Three local outfits that strive to pair entrepreneurs with angel investors joined forces last week to create a competition of sorts to find the most promising business idea. Think “American Idol,” but for start-ups.
Online snack dealer Snack & Munch and college deal site Uscoop were selected from among nearly a dozen other upstarts to pitch the Capital Access Network, the University of Maryland business school’s angel network.
Brothers Ammar and Farooq Yousuf began selling customized packs of 24 snacks online as a side business to their work at a government contractor. But demand has swelled so much in just eight weeks that they’re looking to hire help and increase marketing.
The brothers have found a range of interested buyers that include corporate offices and conferences, homemakers, soldiers and college kids. “Eventually we want to become the biggest online vending machine,” Farooq Yousuf said.
Uscoop has found its niche in the college student market. The site has reps on 40 campuses nationwide that hunt for fashion and dorm trends. The site then showcases the trend and pairs it with a deal to buy similar items online.
It’s the brainchild of Jocelyn Gailliot, Madeline Moore and September Rinnier, three entrepreneurs who first tried breaking into the local deals space. But that market was clogged with competitors, prompting them to target national, online retailers.
The journey began with an online chat hosted by Brazen Careerist, a networking Web site that connects two people — in this case a start-up and entrepreneur — at random for five-minute discussions. The two can swap contact information if they hit it off.
Nearly a dozen firms then honed their products and pitches throughout the weekend at an accelerator hosted by Peter Corbett of iStrategyLabs. They presented to a room of investors and entrepreneurs, who ultimately selected Snack & Munch and Uscoop to pitch Maryland’s investors.
The battle for deal dominance raged on last week as both District-based LivingSocial and Chicago’s Groupon continued to roll out programs that allow subscribers to access discounts at restaurants in real time.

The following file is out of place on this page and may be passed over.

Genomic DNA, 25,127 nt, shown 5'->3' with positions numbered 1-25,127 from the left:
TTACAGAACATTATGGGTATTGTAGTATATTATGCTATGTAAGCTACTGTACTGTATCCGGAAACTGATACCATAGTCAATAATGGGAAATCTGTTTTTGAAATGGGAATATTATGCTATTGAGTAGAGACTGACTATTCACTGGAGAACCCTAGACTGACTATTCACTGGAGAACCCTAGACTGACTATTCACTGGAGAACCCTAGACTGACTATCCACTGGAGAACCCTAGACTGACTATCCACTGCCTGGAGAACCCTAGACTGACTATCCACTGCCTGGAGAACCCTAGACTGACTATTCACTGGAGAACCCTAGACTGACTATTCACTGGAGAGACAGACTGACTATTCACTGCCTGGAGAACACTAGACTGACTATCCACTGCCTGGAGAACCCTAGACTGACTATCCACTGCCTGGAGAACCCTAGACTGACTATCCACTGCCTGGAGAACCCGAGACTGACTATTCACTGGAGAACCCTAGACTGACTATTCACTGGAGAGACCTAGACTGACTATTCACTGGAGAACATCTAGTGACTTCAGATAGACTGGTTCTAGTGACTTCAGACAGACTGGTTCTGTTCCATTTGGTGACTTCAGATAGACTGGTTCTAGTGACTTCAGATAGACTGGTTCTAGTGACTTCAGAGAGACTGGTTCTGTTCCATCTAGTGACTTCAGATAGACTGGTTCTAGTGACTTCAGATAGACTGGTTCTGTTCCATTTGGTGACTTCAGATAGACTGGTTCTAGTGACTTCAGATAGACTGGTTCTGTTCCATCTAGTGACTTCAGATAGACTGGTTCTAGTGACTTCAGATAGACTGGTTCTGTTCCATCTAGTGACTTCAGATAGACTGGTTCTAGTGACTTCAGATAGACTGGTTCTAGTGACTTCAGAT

LivingSocial’s Instant Deals program debuted several weeks ago in the Washington region, but expanded to New York last week. A spokeswoman said the company sold more than 14,000 lunches at $1 a piece in its first day.
Meanwhile, Groupon extended its real-time deals service, Groupon Now, into a handful of additional markets, including Washington, Boston, Los Angeles, Phoenix and Seattle. It launched in Chicago.
Groupon registered for an initial public offering earlier this month and counts local business mogul Ted Leonsis and Peter Barris of New Enterprise Associates among its investors and directors. LivingSocial is backed by AOL co-founder Steve Case and Don Rainey of Grotech Ventures, among others.
Several local outfits have produced smartphone applications of late. Here’s a sampling:
• Meporter enables the average smartphone user to become a one-man newsroom. The app allows people to write, photograph or film happenings in the moment and share with others using the app. Andy Leff is the founder and chief executive officer of Arlington-based Meporter.
• When you’re crawling the city’s bars in search of a mate, Gender Zoo wants to improve your chances — statistically speaking. The iPhone and Android apps collect observations from patrons about the male-to-female ratio and age range of the crowd. The inputs are then averaged and published to the app, which was created by Springfield developer Minh Tran.